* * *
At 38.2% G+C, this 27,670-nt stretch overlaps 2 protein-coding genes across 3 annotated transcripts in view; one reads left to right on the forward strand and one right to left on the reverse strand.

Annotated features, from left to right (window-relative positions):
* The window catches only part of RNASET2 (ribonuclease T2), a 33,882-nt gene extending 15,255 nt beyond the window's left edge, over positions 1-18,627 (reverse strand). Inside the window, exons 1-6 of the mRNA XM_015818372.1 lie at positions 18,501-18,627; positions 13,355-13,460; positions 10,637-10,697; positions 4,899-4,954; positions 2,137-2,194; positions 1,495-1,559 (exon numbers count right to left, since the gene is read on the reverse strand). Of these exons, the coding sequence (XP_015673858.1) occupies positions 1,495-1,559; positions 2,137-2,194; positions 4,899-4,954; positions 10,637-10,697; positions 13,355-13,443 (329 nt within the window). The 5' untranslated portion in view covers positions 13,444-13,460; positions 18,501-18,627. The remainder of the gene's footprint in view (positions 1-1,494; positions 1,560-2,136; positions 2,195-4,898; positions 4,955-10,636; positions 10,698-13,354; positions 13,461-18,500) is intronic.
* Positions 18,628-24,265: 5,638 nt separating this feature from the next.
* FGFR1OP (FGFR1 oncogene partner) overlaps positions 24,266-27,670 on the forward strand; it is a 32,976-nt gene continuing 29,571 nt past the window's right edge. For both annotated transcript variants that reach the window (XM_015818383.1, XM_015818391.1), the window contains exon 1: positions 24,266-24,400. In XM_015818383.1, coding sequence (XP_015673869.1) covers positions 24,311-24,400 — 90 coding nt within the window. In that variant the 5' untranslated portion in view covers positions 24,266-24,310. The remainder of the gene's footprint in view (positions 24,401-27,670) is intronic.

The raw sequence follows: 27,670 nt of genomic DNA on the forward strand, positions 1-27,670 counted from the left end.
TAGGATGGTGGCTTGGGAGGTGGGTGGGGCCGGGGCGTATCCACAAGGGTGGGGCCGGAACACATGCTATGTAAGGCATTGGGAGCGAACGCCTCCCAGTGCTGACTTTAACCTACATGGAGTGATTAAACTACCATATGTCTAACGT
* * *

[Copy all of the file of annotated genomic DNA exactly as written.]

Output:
At 38.2% G+C, this 27,670-nt stretch overlaps 2 protein-coding genes across 3 annotated transcripts in view; one reads left to right on the forward strand and one right to left on the reverse strand.

Annotated features, from left to right (window-relative positions):
* The window catches only part of RNASET2 (ribonuclease T2), a 33,882-nt gene extending 15,255 nt beyond the window's left edge, over positions 1-18,627 (reverse strand). Inside the window, exons 1-6 of the mRNA XM_015818372.1 lie at positions 18,501-18,627; positions 13,355-13,460; positions 10,637-10,697; positions 4,899-4,954; positions 2,137-2,194; positions 1,495-1,559 (exon numbers count right to left, since the gene is read on the reverse strand). Of these exons, the coding sequence (XP_015673858.1) occupies positions 1,495-1,559; positions 2,137-2,194; positions 4,899-4,954; positions 10,637-10,697; positions 13,355-13,443 (329 nt within the window). The 5' untranslated portion in view covers positions 13,444-13,460; positions 18,501-18,627. The remainder of the gene's footprint in view (positions 1-1,494; positions 1,560-2,136; positions 2,195-4,898; positions 4,955-10,636; positions 10,698-13,354; positions 13,461-18,500) is intronic.
* Positions 18,628-24,265: 5,638 nt separating this feature from the next.
* FGFR1OP (FGFR1 oncogene partner) overlaps positions 24,266-27,670 on the forward strand; it is a 32,976-nt gene continuing 29,571 nt past the window's right edge. For both annotated transcript variants that reach the window (XM_015818383.1, XM_015818391.1), the window contains exon 1: positions 24,266-24,400. In XM_015818383.1, coding sequence (XP_015673869.1) covers positions 24,311-24,400 — 90 coding nt within the window. In that variant the 5' untranslated portion in view covers positions 24,266-24,310. The remainder of the gene's footprint in view (positions 24,401-27,670) is intronic.

The raw sequence follows: 27,670 nt of genomic DNA on the forward strand, positions 1-27,670 counted from the left end.
TAGGATGGTGGCTTGGGAGGTGGGTGGGGCCGGGGCGTATCCACAAGGGTGGGGCCGGAACACATGCTATGTAAGGCATTGGGAGCGAACGCCTCCCAGTGCTGACTTTAACCTACATGGAGTGATTAAACTACCATATGTCTAACGT